Posted Jun 10, 2013 11:00 am CDT
Getting into a top law school is easier than getting into kindergarten at a private school in New York City, according to a legal blogger.
On average, 23 percent of the applicants to the nation’s top 25 law schools are offered admission, Bloomberg Law reports in its analysis of data for the entering class of 2012. The Careerist likes those odds.
“I wouldn’t be at all discouraged by that overall acceptance rate,” the Careerist says. “That’s almost a one-in-four chance of getting into a top school, which, in my book, is quite decent.” The blog notes a story about Trinity School, which admitted only 8.2 percent of its applicants for kindergarten.
The lowest offer rates are at Yale (8 percent), Stanford (10 percent) and the University of California at Berkeley (12 percent), according to Bloomberg Law. Yale also has the nation’s highest GPA and LSAT scores. The median for its entering class was a 3.9 GPA and a 173 LSAT score.
But it’s quite a bit easier to gain admission at these three law schools with the highest offer rates: New England Law School (88 percent), Phoenix School of Law (86 percent) and Vermont Law School (83 percent.) The Careerist dubs these the “law schools where your pet poodle can probably get in.”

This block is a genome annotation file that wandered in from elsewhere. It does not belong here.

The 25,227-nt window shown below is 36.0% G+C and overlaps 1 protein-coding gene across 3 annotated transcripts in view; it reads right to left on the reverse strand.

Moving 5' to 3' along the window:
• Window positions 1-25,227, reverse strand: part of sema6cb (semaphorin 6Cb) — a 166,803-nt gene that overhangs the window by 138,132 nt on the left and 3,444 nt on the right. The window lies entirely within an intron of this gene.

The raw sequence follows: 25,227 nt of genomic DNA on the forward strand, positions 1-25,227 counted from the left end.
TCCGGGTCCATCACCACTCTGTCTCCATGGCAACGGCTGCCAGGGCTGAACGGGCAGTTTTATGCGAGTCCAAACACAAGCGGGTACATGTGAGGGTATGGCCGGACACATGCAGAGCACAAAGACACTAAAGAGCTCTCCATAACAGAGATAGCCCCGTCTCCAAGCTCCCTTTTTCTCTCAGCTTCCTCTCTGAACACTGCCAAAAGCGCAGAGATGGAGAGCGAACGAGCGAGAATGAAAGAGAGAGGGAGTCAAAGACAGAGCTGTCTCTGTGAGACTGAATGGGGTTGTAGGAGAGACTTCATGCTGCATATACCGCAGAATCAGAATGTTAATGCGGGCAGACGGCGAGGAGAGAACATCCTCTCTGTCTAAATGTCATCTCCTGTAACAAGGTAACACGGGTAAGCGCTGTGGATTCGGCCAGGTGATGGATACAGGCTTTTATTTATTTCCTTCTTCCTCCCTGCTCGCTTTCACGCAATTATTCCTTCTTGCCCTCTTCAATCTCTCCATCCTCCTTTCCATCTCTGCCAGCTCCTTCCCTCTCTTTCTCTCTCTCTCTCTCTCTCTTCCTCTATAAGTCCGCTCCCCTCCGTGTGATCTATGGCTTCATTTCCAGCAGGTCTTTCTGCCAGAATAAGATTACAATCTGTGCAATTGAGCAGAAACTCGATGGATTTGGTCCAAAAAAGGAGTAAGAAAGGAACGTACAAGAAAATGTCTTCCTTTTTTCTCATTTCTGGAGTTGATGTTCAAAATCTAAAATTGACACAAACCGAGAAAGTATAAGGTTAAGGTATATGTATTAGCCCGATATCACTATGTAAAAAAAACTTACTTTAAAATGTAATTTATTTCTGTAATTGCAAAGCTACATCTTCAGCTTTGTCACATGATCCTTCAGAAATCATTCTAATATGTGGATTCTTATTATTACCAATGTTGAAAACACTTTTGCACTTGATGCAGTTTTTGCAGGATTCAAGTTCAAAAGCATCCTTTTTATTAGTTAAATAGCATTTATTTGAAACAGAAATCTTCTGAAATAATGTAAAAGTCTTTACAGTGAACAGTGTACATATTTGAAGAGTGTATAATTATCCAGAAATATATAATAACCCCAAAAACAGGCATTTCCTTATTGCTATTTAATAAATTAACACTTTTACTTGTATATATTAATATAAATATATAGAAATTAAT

Bloomberg Law developed its findings from information released by the ABA and the Law School Admission Council. Other findings by Bloomberg:
• Cornell had the biggest drop in applications among the nation’s elite schools. Applications were down 27 percent for the 2012 entering class after applicant spikes in 2010 and 2011. School spokeswoman Kathleen Corcoran tells the publications that the number of 2012 applications was in line with its historical average and applications are up slightly for 2013.
• The biggest drops in applications were at La Verne (down 79 percent), Arkansas at Little Rock (40 percent) and Hawaii (38 percent).
• Schools cut the size of their 2012 entering classes by about 9 percent overall, though 45 schools expanded their entering classes. The biggest increases were at Washington and Lee (55 percent), North Carolina Central (53 percent) and California at Irvine (34 percent).